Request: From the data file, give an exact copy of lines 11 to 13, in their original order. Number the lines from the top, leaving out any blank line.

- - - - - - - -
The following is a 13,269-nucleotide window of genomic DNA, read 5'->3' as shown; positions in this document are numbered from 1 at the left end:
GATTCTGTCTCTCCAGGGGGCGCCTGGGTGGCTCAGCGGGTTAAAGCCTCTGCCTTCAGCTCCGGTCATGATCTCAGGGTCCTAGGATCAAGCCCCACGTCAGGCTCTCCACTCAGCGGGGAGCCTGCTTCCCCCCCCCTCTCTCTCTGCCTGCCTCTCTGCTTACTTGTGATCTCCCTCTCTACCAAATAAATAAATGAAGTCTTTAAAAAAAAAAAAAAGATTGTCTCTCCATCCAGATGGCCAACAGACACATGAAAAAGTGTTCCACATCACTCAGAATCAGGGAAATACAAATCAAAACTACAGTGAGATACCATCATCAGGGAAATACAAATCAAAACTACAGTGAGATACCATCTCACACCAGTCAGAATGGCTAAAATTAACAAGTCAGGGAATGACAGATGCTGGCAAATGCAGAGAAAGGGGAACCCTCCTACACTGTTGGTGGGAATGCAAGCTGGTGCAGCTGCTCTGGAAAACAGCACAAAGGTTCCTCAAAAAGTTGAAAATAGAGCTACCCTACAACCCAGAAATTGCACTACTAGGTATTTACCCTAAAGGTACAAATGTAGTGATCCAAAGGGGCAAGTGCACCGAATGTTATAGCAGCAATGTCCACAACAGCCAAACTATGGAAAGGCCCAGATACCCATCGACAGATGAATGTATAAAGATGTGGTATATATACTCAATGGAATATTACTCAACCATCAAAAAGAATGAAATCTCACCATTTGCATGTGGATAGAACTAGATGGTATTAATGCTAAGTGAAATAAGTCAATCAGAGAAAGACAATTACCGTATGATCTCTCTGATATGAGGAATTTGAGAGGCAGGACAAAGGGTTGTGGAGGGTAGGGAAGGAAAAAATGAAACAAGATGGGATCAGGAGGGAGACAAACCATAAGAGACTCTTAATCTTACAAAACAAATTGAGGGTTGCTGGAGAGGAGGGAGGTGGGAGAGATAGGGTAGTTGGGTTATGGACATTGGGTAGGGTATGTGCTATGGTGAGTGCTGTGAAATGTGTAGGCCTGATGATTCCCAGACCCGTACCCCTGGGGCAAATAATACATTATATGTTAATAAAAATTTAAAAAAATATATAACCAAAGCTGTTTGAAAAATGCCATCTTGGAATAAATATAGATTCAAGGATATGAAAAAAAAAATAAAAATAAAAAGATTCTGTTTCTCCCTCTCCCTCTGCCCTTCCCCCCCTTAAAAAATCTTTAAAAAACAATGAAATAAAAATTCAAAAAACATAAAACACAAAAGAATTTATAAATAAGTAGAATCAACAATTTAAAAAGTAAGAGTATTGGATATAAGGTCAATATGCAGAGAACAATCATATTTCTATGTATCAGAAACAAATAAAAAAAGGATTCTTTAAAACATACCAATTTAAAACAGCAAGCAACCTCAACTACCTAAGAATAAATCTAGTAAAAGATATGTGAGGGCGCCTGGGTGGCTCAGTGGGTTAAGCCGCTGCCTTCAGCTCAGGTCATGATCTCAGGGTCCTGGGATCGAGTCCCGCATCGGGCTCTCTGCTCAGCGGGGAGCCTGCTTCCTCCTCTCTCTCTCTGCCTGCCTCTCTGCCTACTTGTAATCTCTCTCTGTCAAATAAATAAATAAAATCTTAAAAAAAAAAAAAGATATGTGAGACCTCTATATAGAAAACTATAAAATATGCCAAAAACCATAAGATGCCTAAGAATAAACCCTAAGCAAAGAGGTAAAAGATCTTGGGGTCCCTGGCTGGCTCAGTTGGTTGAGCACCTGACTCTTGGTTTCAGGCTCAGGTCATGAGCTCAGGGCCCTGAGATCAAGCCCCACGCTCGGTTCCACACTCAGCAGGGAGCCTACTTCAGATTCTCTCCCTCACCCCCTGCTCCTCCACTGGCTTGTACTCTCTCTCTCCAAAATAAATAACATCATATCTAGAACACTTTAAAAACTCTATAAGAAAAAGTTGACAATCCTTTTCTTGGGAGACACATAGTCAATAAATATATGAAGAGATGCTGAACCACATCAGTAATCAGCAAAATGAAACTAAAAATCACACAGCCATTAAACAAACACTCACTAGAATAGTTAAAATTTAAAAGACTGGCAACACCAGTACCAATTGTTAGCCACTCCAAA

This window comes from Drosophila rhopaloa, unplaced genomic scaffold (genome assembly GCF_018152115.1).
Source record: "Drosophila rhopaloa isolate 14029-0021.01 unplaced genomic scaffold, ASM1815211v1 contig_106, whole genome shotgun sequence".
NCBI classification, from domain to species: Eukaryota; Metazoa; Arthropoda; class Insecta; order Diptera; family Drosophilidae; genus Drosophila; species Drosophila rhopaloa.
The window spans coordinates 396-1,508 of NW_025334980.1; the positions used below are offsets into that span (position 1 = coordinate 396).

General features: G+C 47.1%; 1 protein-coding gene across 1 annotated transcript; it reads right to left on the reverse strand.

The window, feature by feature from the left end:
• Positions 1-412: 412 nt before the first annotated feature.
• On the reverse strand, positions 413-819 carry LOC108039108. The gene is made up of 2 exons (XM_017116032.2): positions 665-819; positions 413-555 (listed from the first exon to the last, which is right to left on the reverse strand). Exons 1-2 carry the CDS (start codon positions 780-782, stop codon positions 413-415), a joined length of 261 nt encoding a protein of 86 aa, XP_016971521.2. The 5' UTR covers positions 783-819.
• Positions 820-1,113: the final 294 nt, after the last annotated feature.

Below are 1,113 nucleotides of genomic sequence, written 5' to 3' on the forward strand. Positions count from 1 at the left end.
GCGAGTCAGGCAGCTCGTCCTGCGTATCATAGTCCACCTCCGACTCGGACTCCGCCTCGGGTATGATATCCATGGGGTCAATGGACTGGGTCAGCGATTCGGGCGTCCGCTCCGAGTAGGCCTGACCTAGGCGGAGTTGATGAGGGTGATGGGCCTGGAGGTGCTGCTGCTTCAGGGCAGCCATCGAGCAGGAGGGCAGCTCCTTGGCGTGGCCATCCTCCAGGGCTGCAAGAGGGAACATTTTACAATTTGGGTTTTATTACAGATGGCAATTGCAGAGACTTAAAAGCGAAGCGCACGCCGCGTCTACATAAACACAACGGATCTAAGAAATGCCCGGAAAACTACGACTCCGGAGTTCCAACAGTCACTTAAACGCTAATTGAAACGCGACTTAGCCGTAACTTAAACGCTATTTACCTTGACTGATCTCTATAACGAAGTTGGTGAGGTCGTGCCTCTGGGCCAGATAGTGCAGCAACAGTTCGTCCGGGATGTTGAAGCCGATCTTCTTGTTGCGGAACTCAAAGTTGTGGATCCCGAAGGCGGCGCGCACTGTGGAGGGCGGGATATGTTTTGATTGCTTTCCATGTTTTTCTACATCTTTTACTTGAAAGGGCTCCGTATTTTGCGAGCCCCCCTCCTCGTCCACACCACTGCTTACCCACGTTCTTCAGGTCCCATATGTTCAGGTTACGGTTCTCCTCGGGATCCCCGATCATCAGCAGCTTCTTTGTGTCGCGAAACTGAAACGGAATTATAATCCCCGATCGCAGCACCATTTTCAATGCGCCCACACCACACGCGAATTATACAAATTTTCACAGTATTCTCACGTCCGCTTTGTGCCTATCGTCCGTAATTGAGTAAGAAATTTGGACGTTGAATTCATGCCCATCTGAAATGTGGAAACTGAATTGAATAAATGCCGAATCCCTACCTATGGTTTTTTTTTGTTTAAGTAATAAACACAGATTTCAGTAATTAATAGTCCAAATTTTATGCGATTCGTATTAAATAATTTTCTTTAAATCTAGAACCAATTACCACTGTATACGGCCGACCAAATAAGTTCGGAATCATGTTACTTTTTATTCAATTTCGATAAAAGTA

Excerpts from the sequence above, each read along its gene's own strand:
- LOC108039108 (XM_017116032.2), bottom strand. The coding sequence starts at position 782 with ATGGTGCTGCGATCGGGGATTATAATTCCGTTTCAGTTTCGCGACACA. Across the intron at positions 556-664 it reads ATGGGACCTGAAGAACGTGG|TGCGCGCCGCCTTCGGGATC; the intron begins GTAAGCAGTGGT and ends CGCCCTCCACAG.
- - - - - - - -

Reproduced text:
• Positions 820-1,113: the final 294 nt, after the last annotated feature.

Below are 1,113 nucleotides of genomic sequence, written 5' to 3' on the forward strand. Positions count from 1 at the left end.
GCGAGTCAGGCAGCTCGTCCTGCGTATCATAGTCCACCTCCGACTCGGACTCCGCCTCGGGTATGATATCCATGGGGTCAATGGACTGGGTCAGCGATTCGGGCGTCCGCTCCGAGTAGGCCTGACCTAGGCGGAGTTGATGAGGGTGATGGGCCTGGAGGTGCTGCTGCTTCAGGGCAGCCATCGAGCAGGAGGGCAGCTCCTTGGCGTGGCCATCCTCCAGGGCTGCAAGAGGGAACATTTTACAATTTGGGTTTTATTACAGATGGCAATTGCAGAGACTTAAAAGCGAAGCGCACGCCGCGTCTACATAAACACAACGGATCTAAGAAATGCCCGGAAAACTACGACTCCGGAGTTCCAACAGTCACTTAAACGCTAATTGAAACGCGACTTAGCCGTAACTTAAACGCTATTTACCTTGACTGATCTCTATAACGAAGTTGGTGAGGTCGTGCCTCTGGGCCAGATAGTGCAGCAACAGTTCGTCCGGGATGTTGAAGCCGATCTTCTTGTTGCGGAACTCAAAGTTGTGGATCCCGAAGGCGGCGCGCACTGTGGAGGGCGGGATATGTTTTGATTGCTTTCCATGTTTTTCTACATCTTTTACTTGAAAGGGCTCCGTATTTTGCGAGCCCCCCTCCTCGTCCACACCACTGCTTACCCACGTTCTTCAGGTCCCATATGTTCAGGTTACGGTTCTCCTCGGGATCCCCGATCATCAGCAGCTTCTTTGTGTCGCGAAACTGAAACGGAATTATAATCCCCGATCGCAGCACCATTTTCAATGCGCCCACACCACACGCGAATTATACAAATTTTCACAGTATTCTCACGTCCGCTTTGTGCCTATCGTCCGTAATTGAGTAAGAAATTTGGACGTTGAATTCATGCCCATCTGAAATGTGGAAACTGAATTGAATAAATGCCGAATCCCTACCTATGGTTTTTTTTTGTTTAAGTAATAAACACAGATTTCAGTAATTAATAGTCCAAATTTTATGCGATTCGTATTAAATAATTTTCTTTAAATCTAGAACCAATTACCACTGTATACGGCCGACCAAATAAGTTCGGAATCATGTTACTTTTTATTCAATTTCGATAAAAGTA